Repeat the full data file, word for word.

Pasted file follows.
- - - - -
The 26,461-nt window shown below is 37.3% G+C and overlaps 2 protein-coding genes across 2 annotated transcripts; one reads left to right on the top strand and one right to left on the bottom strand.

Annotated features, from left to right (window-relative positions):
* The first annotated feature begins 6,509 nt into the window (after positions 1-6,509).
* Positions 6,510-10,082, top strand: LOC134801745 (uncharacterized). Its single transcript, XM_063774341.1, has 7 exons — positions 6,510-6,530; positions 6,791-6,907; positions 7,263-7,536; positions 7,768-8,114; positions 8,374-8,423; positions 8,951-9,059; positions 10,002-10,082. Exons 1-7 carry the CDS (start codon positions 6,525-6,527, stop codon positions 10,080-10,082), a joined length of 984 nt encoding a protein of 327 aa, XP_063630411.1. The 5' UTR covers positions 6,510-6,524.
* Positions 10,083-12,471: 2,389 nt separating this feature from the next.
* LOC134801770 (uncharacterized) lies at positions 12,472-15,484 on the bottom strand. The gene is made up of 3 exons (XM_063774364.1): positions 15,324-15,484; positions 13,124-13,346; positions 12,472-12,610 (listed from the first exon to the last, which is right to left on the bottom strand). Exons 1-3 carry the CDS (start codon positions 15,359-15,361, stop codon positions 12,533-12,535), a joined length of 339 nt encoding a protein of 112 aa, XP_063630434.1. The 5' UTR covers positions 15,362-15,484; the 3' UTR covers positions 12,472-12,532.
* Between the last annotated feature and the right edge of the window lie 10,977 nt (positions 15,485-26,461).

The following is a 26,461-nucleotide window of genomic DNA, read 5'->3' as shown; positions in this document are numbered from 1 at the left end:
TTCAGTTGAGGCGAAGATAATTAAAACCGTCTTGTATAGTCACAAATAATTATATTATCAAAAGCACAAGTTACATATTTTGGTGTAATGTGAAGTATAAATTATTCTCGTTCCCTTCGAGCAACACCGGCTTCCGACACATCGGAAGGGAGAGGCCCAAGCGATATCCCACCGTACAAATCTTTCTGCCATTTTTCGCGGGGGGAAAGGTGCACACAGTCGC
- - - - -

The 26,461-nt window shown below is 37.3% G+C and overlaps 2 protein-coding genes across 2 annotated transcripts; one reads left to right on the top strand and one right to left on the bottom strand.

Annotated features, from left to right (window-relative positions):
* The first annotated feature begins 6,509 nt into the window (after positions 1-6,509).
* Positions 6,510-10,082, top strand: LOC134801745 (uncharacterized). Its single transcript, XM_063774341.1, has 7 exons — positions 6,510-6,530; positions 6,791-6,907; positions 7,263-7,536; positions 7,768-8,114; positions 8,374-8,423; positions 8,951-9,059; positions 10,002-10,082. Exons 1-7 carry the CDS (start codon positions 6,525-6,527, stop codon positions 10,080-10,082), a joined length of 984 nt encoding a protein of 327 aa, XP_063630411.1. The 5' UTR covers positions 6,510-6,524.
* Positions 10,083-12,471: 2,389 nt separating this feature from the next.
* LOC134801770 (uncharacterized) lies at positions 12,472-15,484 on the bottom strand. The gene is made up of 3 exons (XM_063774364.1): positions 15,324-15,484; positions 13,124-13,346; positions 12,472-12,610 (listed from the first exon to the last, which is right to left on the bottom strand). Exons 1-3 carry the CDS (start codon positions 15,359-15,361, stop codon positions 12,533-12,535), a joined length of 339 nt encoding a protein of 112 aa, XP_063630434.1. The 5' UTR covers positions 15,362-15,484; the 3' UTR covers positions 12,472-12,532.
* Between the last annotated feature and the right edge of the window lie 10,977 nt (positions 15,485-26,461).

The following is a 26,461-nucleotide window of genomic DNA, read 5'->3' as shown; positions in this document are numbered from 1 at the left end:
TTCAGTTGAGGCGAAGATAATTAAAACCGTCTTGTATAGTCACAAATAATTATATTATCAAAAGCACAAGTTACATATTTTGGTGTAATGTGAAGTATAAATTATTCTCGTTCCCTTCGAGCAACACCGGCTTCCGACACATCGGAAGGGAGAGGCCCAAGCGATATCCCACCGTACAAATCTTTCTGCCATTTTTCGCGGGGGGAAAGGTGCACACAGTCGC